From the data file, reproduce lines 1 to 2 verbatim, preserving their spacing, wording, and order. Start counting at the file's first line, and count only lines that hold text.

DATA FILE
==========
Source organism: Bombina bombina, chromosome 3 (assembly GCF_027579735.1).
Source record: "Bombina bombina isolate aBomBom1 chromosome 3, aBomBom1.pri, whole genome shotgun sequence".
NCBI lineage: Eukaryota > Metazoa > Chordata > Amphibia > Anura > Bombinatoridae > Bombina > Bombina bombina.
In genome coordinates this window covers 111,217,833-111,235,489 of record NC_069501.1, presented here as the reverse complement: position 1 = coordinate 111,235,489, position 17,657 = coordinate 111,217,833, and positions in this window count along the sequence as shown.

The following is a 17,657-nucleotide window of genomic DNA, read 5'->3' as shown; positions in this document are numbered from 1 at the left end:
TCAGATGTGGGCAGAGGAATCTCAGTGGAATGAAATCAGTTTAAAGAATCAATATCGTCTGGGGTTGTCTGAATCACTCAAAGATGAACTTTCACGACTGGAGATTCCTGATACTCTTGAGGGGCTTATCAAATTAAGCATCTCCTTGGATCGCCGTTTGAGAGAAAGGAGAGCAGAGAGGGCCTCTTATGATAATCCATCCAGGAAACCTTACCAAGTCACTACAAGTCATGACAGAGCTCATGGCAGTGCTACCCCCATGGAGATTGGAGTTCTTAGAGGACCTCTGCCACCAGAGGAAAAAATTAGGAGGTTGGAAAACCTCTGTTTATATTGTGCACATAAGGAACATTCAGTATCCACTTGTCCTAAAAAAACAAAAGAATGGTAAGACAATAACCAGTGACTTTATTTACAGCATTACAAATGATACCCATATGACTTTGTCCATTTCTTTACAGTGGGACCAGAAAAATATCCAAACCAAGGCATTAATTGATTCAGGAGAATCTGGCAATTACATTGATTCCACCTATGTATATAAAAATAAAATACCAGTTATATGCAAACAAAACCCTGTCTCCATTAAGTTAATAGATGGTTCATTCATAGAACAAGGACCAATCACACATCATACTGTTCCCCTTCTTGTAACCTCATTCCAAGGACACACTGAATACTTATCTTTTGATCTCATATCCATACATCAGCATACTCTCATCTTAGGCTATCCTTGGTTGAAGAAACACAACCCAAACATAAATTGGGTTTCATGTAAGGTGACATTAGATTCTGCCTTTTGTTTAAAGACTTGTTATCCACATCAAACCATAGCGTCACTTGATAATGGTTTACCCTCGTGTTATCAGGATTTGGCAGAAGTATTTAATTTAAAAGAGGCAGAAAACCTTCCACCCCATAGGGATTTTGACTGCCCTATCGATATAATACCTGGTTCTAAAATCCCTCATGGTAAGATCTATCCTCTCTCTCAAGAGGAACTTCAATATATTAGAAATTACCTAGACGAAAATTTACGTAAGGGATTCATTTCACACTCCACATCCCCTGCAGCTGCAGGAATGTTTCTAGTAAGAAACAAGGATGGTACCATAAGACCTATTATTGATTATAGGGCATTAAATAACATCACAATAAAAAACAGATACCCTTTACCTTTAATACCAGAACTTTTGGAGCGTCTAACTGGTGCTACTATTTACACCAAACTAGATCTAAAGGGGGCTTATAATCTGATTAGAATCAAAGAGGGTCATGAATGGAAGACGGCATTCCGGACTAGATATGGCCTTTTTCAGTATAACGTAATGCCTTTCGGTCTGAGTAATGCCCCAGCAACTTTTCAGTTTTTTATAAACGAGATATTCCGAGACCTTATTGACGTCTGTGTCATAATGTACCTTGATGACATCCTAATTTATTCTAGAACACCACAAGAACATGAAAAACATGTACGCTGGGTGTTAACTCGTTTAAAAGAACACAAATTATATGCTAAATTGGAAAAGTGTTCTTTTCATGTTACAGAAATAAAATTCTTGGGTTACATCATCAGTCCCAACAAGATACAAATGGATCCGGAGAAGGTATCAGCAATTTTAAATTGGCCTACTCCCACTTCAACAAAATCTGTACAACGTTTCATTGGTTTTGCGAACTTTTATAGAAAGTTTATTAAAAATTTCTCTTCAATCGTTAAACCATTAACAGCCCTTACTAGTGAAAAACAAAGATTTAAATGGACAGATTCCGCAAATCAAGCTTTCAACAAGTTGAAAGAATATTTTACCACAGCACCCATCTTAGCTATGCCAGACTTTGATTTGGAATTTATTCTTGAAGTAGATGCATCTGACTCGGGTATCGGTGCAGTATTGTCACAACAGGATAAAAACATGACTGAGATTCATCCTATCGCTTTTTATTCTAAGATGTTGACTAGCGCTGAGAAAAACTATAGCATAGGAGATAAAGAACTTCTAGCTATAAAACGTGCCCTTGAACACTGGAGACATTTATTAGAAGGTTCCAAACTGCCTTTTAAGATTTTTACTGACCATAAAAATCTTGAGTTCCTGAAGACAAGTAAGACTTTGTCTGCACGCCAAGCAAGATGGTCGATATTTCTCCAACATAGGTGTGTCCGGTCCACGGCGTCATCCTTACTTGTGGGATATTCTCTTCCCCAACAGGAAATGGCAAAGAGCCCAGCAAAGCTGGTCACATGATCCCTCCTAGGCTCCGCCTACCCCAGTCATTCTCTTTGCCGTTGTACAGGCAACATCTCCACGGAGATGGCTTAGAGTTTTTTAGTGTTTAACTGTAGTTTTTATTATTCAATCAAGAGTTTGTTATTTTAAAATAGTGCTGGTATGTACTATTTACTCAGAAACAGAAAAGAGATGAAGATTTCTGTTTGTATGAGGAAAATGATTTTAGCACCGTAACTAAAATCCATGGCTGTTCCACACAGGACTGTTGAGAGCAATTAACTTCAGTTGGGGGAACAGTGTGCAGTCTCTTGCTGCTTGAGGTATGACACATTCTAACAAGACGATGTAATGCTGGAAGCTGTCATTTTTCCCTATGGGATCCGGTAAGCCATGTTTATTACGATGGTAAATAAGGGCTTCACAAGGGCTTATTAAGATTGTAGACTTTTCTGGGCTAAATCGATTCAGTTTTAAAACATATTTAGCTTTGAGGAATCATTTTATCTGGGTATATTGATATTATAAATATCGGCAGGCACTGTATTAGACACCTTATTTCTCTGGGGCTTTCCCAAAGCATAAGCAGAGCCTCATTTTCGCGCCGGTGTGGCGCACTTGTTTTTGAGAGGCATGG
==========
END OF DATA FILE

Source organism: Bombina bombina, chromosome 3 (assembly GCF_027579735.1).
Source record: "Bombina bombina isolate aBomBom1 chromosome 3, aBomBom1.pri, whole genome shotgun sequence".